However, most rotator cuff tears occur due to progressive degeneration (wear and tear) over time. The incidence of tears increases with aging. It is important to determine the cause of a rotator cuff tear since this impacts what treatment is recommended.

Treatments

  • Rest
  • Modified activity
  • Medications
  • Physical therapy
  • Steroid injections

Surgery: If conservative measures have not offered relief or if the tear is severe, surgery may be indicated. This is particularly the case for athletes or those who engage in repetitive overhead movement, since many tears do not heal on their own.

Shoulder Impingement

Shoulder impingement syndrome, which is also sometimes called “bursitis” or “tendinitis”, occurs with the repetitive compression (“impingement”) of the rotator cuff during movement. A thorough and careful examination is the best approach to a personalized diagnosis.

Causes

Shoulder impingement is also the result of repeated overhead activity involving the shoulder. It can also be caused by a shoulder injury. Finally, in some cases, there is no known cause of the condition.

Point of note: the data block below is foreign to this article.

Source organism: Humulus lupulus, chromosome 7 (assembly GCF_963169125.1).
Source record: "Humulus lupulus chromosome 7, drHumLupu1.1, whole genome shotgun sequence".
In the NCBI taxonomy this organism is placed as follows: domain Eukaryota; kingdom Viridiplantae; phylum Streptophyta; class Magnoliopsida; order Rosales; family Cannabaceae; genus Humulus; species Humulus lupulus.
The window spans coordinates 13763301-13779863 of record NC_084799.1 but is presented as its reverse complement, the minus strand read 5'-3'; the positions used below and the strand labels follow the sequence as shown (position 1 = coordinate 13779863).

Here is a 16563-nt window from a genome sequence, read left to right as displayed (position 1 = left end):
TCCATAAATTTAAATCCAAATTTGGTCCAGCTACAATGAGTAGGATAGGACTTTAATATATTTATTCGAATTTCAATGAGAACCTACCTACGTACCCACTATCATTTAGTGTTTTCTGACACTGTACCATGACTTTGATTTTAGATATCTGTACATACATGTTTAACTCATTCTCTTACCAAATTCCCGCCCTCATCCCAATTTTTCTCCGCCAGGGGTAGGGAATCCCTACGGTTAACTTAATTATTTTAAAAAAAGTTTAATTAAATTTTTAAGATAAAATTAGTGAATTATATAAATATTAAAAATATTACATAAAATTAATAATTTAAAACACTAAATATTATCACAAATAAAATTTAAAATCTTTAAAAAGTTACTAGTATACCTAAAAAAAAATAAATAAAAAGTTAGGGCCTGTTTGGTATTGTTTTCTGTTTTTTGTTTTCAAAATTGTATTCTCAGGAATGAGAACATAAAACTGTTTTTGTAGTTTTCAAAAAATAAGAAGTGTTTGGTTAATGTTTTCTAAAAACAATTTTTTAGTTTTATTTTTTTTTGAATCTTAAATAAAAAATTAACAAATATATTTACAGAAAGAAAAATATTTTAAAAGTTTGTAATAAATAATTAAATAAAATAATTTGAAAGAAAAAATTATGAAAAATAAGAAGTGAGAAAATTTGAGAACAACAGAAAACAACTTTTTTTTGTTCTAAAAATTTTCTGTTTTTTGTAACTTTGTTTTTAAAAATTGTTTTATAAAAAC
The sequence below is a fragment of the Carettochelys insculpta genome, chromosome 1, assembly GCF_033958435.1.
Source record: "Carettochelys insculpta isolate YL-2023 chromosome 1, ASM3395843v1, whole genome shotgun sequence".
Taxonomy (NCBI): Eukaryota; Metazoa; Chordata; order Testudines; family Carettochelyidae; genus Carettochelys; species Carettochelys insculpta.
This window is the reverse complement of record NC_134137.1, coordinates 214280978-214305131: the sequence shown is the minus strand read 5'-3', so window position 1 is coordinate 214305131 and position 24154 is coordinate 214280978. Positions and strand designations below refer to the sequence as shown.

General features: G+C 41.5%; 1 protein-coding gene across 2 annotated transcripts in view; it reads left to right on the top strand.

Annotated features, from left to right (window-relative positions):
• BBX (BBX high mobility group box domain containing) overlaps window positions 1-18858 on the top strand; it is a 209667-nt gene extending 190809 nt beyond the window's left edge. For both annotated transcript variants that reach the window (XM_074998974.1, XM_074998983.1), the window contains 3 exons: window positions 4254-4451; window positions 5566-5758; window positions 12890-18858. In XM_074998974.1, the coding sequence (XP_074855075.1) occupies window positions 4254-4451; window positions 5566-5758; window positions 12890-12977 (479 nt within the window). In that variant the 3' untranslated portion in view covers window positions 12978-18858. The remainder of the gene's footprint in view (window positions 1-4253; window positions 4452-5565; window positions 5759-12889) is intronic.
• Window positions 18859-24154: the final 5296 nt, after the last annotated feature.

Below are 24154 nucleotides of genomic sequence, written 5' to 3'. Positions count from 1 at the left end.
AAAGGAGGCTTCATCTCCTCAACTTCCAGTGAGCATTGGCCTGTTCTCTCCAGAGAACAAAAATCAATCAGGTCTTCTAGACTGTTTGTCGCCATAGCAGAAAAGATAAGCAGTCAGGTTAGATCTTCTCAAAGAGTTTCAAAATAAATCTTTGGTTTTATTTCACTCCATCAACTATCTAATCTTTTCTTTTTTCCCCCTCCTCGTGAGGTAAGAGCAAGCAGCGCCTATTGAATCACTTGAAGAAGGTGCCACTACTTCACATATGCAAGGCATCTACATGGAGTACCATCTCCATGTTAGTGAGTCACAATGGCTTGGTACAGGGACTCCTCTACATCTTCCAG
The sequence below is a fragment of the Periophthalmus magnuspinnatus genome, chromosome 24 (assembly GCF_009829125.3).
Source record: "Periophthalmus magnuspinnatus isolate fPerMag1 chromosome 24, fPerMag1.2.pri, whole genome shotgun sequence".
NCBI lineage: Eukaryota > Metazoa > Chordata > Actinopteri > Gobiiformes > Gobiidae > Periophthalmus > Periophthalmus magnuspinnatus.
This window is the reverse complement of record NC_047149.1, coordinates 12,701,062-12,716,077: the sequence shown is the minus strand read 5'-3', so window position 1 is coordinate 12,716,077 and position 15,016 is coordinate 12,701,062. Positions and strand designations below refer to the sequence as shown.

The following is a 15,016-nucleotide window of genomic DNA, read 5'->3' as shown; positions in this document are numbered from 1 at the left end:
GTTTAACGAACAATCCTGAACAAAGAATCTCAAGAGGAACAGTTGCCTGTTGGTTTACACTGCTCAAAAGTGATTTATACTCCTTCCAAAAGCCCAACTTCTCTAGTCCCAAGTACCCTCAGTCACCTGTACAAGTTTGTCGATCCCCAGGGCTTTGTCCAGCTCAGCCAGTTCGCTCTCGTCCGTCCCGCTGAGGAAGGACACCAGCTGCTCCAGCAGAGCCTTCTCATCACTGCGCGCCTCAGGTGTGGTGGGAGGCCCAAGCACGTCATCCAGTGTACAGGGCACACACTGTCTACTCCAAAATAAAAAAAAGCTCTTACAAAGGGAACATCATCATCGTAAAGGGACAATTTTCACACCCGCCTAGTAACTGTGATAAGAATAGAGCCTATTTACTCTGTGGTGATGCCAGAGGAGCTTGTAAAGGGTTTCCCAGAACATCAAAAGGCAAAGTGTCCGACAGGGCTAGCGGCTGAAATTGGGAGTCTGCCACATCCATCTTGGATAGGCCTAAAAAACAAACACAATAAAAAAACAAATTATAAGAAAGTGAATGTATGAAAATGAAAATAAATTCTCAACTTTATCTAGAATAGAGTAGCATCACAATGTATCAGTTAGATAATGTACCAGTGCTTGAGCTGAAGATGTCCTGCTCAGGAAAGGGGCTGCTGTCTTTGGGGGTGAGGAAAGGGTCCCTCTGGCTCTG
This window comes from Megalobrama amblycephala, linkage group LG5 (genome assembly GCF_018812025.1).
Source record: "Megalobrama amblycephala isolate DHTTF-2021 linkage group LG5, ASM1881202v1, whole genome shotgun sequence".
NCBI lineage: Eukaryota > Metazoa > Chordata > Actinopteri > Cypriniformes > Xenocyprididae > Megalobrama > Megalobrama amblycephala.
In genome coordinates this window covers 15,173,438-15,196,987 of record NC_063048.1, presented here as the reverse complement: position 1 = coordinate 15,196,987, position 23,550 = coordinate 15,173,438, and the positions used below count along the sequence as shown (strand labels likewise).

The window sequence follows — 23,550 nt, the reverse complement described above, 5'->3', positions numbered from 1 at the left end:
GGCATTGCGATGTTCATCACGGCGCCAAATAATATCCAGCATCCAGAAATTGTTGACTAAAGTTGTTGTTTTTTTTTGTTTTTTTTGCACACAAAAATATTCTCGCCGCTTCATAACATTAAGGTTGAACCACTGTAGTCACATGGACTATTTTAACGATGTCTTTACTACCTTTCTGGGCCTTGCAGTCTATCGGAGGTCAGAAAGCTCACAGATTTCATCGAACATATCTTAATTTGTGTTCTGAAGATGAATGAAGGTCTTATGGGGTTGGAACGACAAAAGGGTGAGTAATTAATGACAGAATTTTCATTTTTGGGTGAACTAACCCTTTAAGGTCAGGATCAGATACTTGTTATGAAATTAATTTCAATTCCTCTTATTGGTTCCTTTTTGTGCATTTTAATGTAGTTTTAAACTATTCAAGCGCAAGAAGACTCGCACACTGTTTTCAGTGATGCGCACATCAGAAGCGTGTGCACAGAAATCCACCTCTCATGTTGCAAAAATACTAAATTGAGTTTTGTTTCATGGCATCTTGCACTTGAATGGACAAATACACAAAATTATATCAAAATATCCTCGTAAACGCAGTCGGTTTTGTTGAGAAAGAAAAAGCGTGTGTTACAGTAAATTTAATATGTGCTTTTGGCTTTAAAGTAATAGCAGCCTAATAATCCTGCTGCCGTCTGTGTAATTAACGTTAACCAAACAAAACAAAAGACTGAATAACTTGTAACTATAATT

Treatment

  • Rest (from overhead activity)
  • Ice
  • Medication
  • Physical therapy
  • Steroid injections 

Surgery: If other treatments do not provide results, surgery may be indicated to increase the space around the rotator cuff. The procedure, which can usually be done with minimally invasive arthroscopy, allows free movement without the compression or rubbing on the bone and the resulting pain.

Frozen Shoulder

Frozen shoulder, technically called adhesive capsulitis, is a condition causing stiffness, pain and immobility in the shoulder joint. It is due to a thickening and tightening of the shoulder joint capsule which restricts room for movement.

Causes

While the causes are usually unclear and cannot be identified, some people suffer frozen shoulder following a recent injury or fracture to the area which resulted in a need to immobilize the shoulder. In about 10 to 20 percent of cases, it can be caused by diabetes. Other medical problems may put people at risk for frozen shoulder (hypothyroidism, hyperthyroidism, Parkinson’s and cardiac disease).